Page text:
Unexpected Ways Writing Is Like a School Bully

                It’s 8am. The school bell is about to ring. Any second now, the shrill sound will pierce the air and it’s going to be too late, once again, to slink into class undetected. If only the door was just a bit closer! If only there was a way to freeze the clock on the wall, to make a break for the desks, to sit down without-

                It’s too late. There’s the bell. And there’s the schoolyard bully we’ve all been dreading. Spotted.

It’s very nearly impossible to make it through school without experiencing a bully of some sort. It doesn’t matter if it’s the kid who looks like they could punch out every tooth in an alligator’s mouth or if it’s the flock of gossipers spreading vicious words through the halls. In a few strange and unexpected ways, however, writing is remarkably similar.

  1. It’s Always in the Back of Your Mind


How do you pick out a writer from a group of students? Look for the one with eyes glazed over like they’re lost in another world, the one so deep into the journal or sketchbook across their desk it’ll be next to impossible to pull them back out.

While bullies bring about fear and have a profound effect on everyday behavior, the writing bug has a slightly different effect. Scraps of paper become places to scribble character names, plot points, and that perfect clip of dialogue. School, work, even the drive home can become exhilarating entertainment when the smallest word from a customer, a quote from a literary professor, or a coyote trotting alongside the highway can all work their way into a novel.

It’s impossible to quit thinking about it.

  1. It Tends to Steal Your Lunch Money

lunch money

Do bullies still do this?

I remember going to school with exactly $1.75 cents in my pocket. Just enough money for a hot lunch and a carton of milk. When the cashier scanned my ID and I reached into my pocket, my fingers went through a hole in the denim.

My face flamed as the snickering started. “Should have been paying attention instead of scribbling in that ratty notebook, huh?”

I went hungry that day.

Writing isn’t as obvious as young thieves, but sometimes writing related expenses can still creep up unannounced. That 5 inch binder for your printed manuscript? $15. Sticky notes? $4. Overpriced coffee from the café by work? Too much.

Printer ink? It would be cheaper to print that thing in human blood.

  1. Self-Confidence? What’s That?


Kids are cruel. There’s no way around that.

School, middle and high school especially, are marked by trials that constantly test self-confidence.

Life does the same thing in a variety of ways, and no one knows that better than a writer. Negative, even hostile reviews are often difficult to swallow, especially when they come from “well-meaning” friends or family. Putting pen to paper (or fingers to keyboard) is such an individual experience, having words that took months, maybe even years, to put together scrutinized in an offhand way can hurt.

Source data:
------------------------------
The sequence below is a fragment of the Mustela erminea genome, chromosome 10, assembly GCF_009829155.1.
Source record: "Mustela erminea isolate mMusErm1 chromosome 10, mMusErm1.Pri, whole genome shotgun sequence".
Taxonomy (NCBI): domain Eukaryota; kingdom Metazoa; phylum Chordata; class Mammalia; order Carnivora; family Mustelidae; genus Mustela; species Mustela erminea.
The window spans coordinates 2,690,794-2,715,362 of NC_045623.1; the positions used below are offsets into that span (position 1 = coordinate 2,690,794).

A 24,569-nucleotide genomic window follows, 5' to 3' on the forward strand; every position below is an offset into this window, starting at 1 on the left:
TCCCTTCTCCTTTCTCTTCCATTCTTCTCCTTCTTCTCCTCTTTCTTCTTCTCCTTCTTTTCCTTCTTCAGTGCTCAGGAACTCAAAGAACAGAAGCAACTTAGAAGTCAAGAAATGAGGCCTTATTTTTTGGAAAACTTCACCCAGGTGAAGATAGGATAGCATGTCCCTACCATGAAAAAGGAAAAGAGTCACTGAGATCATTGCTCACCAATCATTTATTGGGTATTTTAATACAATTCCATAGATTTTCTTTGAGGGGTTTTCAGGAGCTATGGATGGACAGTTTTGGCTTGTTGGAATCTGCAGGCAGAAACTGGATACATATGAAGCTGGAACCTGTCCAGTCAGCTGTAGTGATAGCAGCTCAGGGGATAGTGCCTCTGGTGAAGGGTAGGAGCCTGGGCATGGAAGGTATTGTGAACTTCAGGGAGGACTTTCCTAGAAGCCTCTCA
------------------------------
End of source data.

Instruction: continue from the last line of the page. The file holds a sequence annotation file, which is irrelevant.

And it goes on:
But no one is harder on a writer than the writer themselves.

Surviving the slews of insults, days of crippling self-doubt, and nights where nothing in the world seems to be going right builds up some of that self-confidence many youngsters had chipped away. It’s a slow journey, and it’s okay to feel at the bottom sometimes. On those days, though, remember no one is harsher than you.

  1. Life Lessons

“You must stay drunk on writing so reality cannot destroy you.”Ray Bradbury

I hate the old cliché, “What doesn’t kill you makes you stronger.” Trials are difficult. They’re not fun. Strength is an arbitrary attribute to assign to them. What doesn’t kill you doesn’t always make you stronger, but it does shape you.

Every life experience, no matter if it’s dealing with a jerk on the playground or a character that won’t shut up when it’s time for some shut-eye, will have some sort of effect on the world around you.

If we’re all clay, writing is one of the hands shaping us writers into who we’re to become. It’s part of how we can survive and thrive day-to-day.

In the words of Ray Bradbury, “You must stay drunk on writing so reality cannot destroy you.” Stare down that story a little bit more.

Maybe you’ll find it’s not so difficult after all.

Leave a Reply

Fill in your details below or click an icon to log in:

WordPress.com Logo

You are commenting using your WordPress.com account. Log Out / Change )

Twitter picture

You are commenting using your Twitter account. Log Out / Change )

Facebook photo

You are commenting using your Facebook account. Log Out / Change )

Google+ photo

You are commenting using your Google+ account. Log Out / Change )

Connecting to %s